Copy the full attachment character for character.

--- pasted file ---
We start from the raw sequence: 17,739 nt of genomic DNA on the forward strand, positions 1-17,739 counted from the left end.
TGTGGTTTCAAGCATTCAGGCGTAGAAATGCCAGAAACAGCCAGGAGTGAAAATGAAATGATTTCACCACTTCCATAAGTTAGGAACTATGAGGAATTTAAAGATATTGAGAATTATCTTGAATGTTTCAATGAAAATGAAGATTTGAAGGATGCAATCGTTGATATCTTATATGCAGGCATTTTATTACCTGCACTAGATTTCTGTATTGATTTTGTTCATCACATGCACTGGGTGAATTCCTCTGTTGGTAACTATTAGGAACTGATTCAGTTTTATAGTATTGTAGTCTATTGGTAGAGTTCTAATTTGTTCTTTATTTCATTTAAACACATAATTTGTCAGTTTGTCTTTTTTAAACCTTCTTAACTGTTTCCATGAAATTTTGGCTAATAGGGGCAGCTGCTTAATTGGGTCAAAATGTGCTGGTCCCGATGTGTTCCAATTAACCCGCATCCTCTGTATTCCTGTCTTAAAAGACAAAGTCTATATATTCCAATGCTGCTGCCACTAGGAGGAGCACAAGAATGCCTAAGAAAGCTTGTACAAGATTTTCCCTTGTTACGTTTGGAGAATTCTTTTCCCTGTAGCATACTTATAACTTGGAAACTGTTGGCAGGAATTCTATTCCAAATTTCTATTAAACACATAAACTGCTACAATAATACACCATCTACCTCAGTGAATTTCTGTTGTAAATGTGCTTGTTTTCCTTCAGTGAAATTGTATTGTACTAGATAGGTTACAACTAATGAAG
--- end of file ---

We start from the raw sequence: 17,739 nt of genomic DNA on the forward strand, positions 1-17,739 counted from the left end.
TGTGGTTTCAAGCATTCAGGCGTAGAAATGCCAGAAACAGCCAGGAGTGAAAATGAAATGATTTCACCACTTCCATAAGTTAGGAACTATGAGGAATTTAAAGATATTGAGAATTATCTTGAATGTTTCAATGAAAATGAAGATTTGAAGGATGCAATCGTTGATATCTTATATGCAGGCATTTTATTACCTGCACTAGATTTCTGTATTGATTTTGTTCATCACATGCACTGGGTGAATTCCTCTGTTGGTAACTATTAGGAACTGATTCAGTTTTATAGTATTGTAGTCTATTGGTAGAGTTCTAATTTGTTCTTTATTTCATTTAAACACATAATTTGTCAGTTTGTCTTTTTTAAACCTTCTTAACTGTTTCCATGAAATTTTGGCTAATAGGGGCAGCTGCTTAATTGGGTCAAAATGTGCTGGTCCCGATGTGTTCCAATTAACCCGCATCCTCTGTATTCCTGTCTTAAAAGACAAAGTCTATATATTCCAATGCTGCTGCCACTAGGAGGAGCACAAGAATGCCTAAGAAAGCTTGTACAAGATTTTCCCTTGTTACGTTTGGAGAATTCTTTTCCCTGTAGCATACTTATAACTTGGAAACTGTTGGCAGGAATTCTATTCCAAATTTCTATTAAACACATAAACTGCTACAATAATACACCATCTACCTCAGTGAATTTCTGTTGTAAATGTGCTTGTTTTCCTTCAGTGAAATTGTATTGTACTAGATAGGTTACAACTAATGAAG